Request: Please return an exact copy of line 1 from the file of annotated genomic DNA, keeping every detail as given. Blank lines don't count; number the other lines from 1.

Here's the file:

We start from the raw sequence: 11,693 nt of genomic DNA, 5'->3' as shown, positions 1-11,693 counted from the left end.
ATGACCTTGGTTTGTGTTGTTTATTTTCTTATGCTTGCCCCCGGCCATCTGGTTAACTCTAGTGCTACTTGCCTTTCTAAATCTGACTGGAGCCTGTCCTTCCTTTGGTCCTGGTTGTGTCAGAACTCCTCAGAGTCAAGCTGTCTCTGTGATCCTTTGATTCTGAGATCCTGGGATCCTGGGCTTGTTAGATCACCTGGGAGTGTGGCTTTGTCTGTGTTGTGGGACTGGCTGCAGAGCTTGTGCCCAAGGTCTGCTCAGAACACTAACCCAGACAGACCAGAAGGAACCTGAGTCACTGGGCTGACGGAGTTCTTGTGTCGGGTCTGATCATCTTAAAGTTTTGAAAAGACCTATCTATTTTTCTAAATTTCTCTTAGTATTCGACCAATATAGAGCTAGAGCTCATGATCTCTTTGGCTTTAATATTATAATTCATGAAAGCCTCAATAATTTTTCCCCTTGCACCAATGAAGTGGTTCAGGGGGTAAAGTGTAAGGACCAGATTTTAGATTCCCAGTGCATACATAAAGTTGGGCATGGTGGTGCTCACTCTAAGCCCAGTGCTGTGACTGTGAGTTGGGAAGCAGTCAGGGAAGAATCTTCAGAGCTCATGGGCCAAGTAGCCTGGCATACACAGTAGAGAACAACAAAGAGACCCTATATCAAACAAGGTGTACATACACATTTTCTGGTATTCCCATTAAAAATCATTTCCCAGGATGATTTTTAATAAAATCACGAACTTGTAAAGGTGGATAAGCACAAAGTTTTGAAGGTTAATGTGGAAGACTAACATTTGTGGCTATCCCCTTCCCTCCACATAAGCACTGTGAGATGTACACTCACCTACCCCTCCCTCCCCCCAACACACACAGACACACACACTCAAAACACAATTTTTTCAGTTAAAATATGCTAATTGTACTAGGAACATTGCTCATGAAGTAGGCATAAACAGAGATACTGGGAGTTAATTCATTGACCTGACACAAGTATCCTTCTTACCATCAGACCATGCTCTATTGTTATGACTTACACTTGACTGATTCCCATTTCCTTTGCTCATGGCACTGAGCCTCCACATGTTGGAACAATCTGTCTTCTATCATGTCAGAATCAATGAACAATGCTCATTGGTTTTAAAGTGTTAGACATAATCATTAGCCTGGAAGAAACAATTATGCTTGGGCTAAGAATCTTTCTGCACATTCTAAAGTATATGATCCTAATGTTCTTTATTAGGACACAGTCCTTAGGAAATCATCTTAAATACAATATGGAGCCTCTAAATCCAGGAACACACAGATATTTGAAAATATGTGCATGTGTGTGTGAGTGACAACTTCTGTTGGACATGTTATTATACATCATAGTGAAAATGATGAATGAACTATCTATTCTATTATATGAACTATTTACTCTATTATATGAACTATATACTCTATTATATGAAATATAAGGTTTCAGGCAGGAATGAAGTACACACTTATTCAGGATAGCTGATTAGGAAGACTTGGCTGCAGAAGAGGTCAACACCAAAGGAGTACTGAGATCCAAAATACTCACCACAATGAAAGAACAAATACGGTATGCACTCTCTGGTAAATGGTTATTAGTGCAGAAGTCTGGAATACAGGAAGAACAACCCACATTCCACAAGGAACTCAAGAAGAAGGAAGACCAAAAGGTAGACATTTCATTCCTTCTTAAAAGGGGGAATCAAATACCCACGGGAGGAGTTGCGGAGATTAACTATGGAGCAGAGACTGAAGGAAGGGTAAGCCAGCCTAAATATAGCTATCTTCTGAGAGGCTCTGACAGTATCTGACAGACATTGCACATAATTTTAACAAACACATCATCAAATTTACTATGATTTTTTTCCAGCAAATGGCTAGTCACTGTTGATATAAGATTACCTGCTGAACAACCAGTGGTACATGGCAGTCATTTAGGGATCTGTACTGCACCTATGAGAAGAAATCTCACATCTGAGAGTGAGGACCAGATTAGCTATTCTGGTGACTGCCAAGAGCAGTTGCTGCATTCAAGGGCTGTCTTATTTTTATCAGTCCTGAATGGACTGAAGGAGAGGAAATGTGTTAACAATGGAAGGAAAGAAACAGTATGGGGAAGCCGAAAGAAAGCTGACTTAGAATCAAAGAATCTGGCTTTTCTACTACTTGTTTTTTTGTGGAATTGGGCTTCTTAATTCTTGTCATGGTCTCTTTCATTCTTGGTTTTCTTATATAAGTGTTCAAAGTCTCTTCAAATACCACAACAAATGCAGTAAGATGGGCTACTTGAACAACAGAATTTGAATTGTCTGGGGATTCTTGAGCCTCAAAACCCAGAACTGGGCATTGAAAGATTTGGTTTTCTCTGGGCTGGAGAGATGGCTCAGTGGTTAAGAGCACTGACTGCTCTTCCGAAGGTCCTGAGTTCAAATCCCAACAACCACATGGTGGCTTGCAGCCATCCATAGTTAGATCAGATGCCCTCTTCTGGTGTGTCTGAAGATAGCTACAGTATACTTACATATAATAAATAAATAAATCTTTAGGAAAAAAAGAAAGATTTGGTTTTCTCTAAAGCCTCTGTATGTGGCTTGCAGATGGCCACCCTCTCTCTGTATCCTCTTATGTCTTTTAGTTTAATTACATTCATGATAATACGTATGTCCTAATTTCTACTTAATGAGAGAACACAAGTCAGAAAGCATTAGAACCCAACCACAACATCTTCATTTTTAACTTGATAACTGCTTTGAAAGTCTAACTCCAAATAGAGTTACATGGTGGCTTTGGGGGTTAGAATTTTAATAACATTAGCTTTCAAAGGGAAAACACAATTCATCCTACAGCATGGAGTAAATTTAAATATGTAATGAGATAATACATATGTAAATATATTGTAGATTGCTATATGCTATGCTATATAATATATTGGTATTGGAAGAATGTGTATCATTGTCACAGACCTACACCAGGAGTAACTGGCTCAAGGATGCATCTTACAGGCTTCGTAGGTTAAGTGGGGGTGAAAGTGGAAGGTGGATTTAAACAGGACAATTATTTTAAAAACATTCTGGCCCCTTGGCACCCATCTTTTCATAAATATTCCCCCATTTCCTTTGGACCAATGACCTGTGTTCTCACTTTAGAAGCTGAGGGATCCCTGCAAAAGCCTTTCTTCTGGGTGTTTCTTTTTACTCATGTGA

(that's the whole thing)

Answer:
We start from the raw sequence: 11,693 nt of genomic DNA, 5'->3' as shown, positions 1-11,693 counted from the left end.